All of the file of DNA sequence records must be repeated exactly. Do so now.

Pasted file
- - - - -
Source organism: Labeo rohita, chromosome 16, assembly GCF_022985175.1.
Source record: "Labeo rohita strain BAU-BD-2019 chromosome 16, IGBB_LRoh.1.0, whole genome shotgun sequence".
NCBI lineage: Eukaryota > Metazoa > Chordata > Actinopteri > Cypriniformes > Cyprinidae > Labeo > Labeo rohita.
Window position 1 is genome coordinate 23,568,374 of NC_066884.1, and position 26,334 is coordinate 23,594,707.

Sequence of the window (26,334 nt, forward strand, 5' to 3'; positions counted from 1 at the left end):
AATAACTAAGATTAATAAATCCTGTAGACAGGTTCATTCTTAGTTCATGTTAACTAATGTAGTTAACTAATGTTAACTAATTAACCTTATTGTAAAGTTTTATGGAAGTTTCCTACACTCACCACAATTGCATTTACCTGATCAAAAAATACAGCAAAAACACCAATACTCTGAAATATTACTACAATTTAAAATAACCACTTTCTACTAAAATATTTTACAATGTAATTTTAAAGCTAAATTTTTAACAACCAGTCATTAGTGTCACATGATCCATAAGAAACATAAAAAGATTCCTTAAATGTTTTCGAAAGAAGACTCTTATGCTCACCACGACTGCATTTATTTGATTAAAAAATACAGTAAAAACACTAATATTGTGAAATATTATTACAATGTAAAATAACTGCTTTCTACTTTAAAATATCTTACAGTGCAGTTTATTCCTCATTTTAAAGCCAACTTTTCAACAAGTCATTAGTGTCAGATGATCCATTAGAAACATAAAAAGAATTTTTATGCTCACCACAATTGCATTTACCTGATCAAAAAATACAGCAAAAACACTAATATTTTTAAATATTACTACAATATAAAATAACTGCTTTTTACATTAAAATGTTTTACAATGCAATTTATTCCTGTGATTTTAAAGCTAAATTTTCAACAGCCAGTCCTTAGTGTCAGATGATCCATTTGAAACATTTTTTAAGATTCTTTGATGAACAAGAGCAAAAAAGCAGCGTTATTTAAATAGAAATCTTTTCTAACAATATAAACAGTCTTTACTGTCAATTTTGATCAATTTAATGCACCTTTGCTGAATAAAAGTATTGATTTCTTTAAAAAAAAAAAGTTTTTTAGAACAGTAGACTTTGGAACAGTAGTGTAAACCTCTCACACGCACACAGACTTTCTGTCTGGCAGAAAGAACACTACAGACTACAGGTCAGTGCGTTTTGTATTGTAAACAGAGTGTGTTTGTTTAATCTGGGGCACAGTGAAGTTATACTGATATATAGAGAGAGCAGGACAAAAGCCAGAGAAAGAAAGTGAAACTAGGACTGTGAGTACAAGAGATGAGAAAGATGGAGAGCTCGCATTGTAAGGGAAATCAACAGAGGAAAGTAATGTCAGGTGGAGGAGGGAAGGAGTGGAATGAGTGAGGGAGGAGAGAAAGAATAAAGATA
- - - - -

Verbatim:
Source organism: Labeo rohita, chromosome 16, assembly GCF_022985175.1.
Source record: "Labeo rohita strain BAU-BD-2019 chromosome 16, IGBB_LRoh.1.0, whole genome shotgun sequence".
NCBI lineage: Eukaryota > Metazoa > Chordata > Actinopteri > Cypriniformes > Cyprinidae > Labeo > Labeo rohita.
Window position 1 is genome coordinate 23,568,374 of NC_066884.1, and position 26,334 is coordinate 23,594,707.

Sequence of the window (26,334 nt, forward strand, 5' to 3'; positions counted from 1 at the left end):
AATAACTAAGATTAATAAATCCTGTAGACAGGTTCATTCTTAGTTCATGTTAACTAATGTAGTTAACTAATGTTAACTAATTAACCTTATTGTAAAGTTTTATGGAAGTTTCCTACACTCACCACAATTGCATTTACCTGATCAAAAAATACAGCAAAAACACCAATACTCTGAAATATTACTACAATTTAAAATAACCACTTTCTACTAAAATATTTTACAATGTAATTTTAAAGCTAAATTTTTAACAACCAGTCATTAGTGTCACATGATCCATAAGAAACATAAAAAGATTCCTTAAATGTTTTCGAAAGAAGACTCTTATGCTCACCACGACTGCATTTATTTGATTAAAAAATACAGTAAAAACACTAATATTGTGAAATATTATTACAATGTAAAATAACTGCTTTCTACTTTAAAATATCTTACAGTGCAGTTTATTCCTCATTTTAAAGCCAACTTTTCAACAAGTCATTAGTGTCAGATGATCCATTAGAAACATAAAAAGAATTTTTATGCTCACCACAATTGCATTTACCTGATCAAAAAATACAGCAAAAACACTAATATTTTTAAATATTACTACAATATAAAATAACTGCTTTTTACATTAAAATGTTTTACAATGCAATTTATTCCTGTGATTTTAAAGCTAAATTTTCAACAGCCAGTCCTTAGTGTCAGATGATCCATTTGAAACATTTTTTAAGATTCTTTGATGAACAAGAGCAAAAAAGCAGCGTTATTTAAATAGAAATCTTTTCTAACAATATAAACAGTCTTTACTGTCAATTTTGATCAATTTAATGCACCTTTGCTGAATAAAAGTATTGATTTCTTTAAAAAAAAAAAGTTTTTTAGAACAGTAGACTTTGGAACAGTAGTGTAAACCTCTCACACGCACACAGACTTTCTGTCTGGCAGAAAGAACACTACAGACTACAGGTCAGTGCGTTTTGTATTGTAAACAGAGTGTGTTTGTTTAATCTGGGGCACAGTGAAGTTATACTGATATATAGAGAGAGCAGGACAAAAGCCAGAGAAAGAAAGTGAAACTAGGACTGTGAGTACAAGAGATGAGAAAGATGGAGAGCTCGCATTGTAAGGGAAATCAACAGAGGAAAGTAATGTCAGGTGGAGGAGGGAAGGAGTGGAATGAGTGAGGGAGGAGAGAAAGAATAAAGATA